The Financial Crisis Wreckage, 10 Years Later
We recently passed the 10-year anniversary of when Lehman went bankrupt and, soon after, Uncle Sam effectively took over AIG. What was a “normal” bear market and economic downturn accelerated lower after that—the S&P 500 fell 47% from mid-September 2008 to its low in March 2009!
Of course, things being what they are these days, there are debates about what caused the meltdown and then what turned the economy around. And there are plenty of horror stories being recounted, too, describing the wealth and jobs that were lost.
But what few people write about is the most important thing to investors—specifically, was there any way to see it coming and to avoid the pain, and can that be applied to future meltdowns?
The answer is yes, and the method for avoiding devastating declines isn’t as complicated as the media makes it out to be. I should know—2008 was the biggest test of the market timing system I had helped fine-tune a few years before (and a giant test for me in general, as I had just taken over as chief analyst of Cabot Growth Investor the year before). Thankfully, it passed with flying colors.
The method: trend following, and specifically our Cabot Trend Lines (which tell us the market’s longer-term trend) and Cabot Tides (intermediate-term). It has nothing to do with the dollar, oil prices, interest rates or (thank Heaven) politics—instead, it’s all about determining which way the market is headed, and staying in gear with that.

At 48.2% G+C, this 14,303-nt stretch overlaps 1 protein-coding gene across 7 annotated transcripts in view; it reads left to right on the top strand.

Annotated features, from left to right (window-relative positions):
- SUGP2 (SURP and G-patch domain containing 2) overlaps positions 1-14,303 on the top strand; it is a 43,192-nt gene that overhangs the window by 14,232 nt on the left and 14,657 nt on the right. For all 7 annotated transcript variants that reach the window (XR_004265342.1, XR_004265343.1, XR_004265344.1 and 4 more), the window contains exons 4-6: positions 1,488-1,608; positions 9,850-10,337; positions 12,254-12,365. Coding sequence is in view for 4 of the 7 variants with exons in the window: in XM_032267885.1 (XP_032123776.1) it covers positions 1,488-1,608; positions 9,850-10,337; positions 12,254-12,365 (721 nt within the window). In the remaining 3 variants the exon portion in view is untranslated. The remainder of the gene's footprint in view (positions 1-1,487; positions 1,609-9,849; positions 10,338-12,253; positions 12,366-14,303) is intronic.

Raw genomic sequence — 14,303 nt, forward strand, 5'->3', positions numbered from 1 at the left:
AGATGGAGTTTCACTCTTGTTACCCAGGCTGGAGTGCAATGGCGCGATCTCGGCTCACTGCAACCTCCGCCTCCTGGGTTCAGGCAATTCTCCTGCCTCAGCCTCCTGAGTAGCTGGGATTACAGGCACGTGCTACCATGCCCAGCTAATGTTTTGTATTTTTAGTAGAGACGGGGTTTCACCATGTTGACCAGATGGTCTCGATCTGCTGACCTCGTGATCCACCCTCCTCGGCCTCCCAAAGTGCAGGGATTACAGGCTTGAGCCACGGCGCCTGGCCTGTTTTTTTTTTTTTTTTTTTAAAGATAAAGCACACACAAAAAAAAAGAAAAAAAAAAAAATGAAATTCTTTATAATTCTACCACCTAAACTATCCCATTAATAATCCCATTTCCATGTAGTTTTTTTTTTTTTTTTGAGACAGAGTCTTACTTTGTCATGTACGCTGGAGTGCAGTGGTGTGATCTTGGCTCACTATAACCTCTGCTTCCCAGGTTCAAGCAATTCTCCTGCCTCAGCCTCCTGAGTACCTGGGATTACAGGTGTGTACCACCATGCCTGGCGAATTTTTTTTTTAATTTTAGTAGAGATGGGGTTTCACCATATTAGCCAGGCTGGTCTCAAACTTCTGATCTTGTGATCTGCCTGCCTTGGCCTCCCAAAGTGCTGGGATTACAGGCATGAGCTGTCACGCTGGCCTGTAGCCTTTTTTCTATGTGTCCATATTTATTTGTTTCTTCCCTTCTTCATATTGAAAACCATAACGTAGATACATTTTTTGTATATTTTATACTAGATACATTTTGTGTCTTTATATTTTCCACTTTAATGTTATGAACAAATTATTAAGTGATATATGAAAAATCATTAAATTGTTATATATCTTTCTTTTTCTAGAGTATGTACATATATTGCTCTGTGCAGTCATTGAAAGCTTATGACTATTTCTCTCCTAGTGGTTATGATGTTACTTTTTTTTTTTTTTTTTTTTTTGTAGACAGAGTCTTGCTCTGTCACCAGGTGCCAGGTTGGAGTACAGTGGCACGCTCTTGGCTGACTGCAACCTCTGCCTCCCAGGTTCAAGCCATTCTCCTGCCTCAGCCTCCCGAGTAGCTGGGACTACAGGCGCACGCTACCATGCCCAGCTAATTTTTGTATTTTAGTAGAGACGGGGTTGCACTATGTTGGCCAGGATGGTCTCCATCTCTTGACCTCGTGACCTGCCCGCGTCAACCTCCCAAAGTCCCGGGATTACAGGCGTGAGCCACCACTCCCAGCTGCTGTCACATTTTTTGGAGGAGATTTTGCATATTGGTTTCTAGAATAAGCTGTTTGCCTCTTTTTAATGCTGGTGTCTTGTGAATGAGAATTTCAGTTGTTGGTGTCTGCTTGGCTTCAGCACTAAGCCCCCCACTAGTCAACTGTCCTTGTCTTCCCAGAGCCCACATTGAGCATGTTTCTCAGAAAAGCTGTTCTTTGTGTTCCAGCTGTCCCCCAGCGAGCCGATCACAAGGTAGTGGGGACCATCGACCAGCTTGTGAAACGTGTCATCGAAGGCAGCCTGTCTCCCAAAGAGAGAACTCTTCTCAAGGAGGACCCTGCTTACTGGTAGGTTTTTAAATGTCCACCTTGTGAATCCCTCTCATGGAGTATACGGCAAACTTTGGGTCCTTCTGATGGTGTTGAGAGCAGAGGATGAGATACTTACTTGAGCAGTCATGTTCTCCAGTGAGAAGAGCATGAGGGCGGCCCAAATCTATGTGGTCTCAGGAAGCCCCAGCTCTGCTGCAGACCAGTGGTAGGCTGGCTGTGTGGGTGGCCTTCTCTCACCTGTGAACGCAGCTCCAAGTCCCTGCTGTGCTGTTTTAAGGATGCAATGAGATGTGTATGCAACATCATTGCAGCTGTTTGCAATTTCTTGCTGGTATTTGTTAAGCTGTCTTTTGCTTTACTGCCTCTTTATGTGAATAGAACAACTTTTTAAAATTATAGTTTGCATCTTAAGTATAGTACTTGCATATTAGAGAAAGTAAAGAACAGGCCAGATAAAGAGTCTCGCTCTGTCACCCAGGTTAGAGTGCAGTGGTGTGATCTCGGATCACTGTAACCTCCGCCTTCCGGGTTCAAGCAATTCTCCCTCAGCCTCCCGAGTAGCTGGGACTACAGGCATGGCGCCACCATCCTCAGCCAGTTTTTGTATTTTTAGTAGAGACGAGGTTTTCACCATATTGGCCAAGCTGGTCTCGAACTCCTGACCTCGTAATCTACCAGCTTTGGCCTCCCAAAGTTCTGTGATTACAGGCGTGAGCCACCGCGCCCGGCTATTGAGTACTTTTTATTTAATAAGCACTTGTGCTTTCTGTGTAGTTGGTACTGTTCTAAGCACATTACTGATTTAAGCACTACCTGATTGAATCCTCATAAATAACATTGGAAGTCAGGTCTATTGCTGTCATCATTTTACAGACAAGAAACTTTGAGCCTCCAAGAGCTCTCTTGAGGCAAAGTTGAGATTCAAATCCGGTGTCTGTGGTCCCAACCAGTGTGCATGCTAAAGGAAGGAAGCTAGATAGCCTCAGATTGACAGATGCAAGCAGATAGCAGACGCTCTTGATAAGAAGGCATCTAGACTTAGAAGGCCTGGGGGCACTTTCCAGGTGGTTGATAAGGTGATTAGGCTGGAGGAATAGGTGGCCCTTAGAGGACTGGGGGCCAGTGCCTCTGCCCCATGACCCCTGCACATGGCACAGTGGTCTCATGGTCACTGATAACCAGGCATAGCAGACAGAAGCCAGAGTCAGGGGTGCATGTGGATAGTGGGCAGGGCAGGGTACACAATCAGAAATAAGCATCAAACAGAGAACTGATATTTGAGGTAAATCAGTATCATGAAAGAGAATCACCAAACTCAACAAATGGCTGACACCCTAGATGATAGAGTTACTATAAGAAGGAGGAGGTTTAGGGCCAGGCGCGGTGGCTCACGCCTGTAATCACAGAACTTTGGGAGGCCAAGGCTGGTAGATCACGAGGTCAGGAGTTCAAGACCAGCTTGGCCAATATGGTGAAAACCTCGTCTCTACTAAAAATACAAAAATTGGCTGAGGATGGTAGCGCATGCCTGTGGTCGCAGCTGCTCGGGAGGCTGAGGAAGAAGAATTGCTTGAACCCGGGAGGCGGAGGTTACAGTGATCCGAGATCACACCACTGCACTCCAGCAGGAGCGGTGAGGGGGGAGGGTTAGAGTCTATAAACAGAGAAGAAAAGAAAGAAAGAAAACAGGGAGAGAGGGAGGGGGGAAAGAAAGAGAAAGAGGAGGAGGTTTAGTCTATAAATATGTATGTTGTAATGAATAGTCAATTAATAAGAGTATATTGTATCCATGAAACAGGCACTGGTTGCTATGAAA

The Magic of Market Timing
The Trend Lines average about one signal per year, though it can be far fewer. For instance, the indicator was bullish from April 2016 until this month, when the recent downturn caused it to turn bearish. It’s probably our most reliable (and simple) market timing indicator. In fact, if you had theoretically bought the Nasdaq at every buy signal during the past 18 years and went to cash during sell signals (which you should be doing now), you’d have nearly doubled the Nasdaq’s return (253% to 135%)!
Our Cabot Tides generate an average of three to five signals per year, but again it varies depending on the environment. When both of these trend-following measures are combined with the action of leading stocks, it gives you a real-time picture of the market’s health—no opinions, no guesses, no forecasts, just facts.
So what did these market timing indicators look like in 2008? Well, the Trend Lines really couldn’t have done better—they turned negative in the first week of 2008 and stayed bearish throughout the downturn! The buy signal came in May 2009, and it persisted for nearly a year.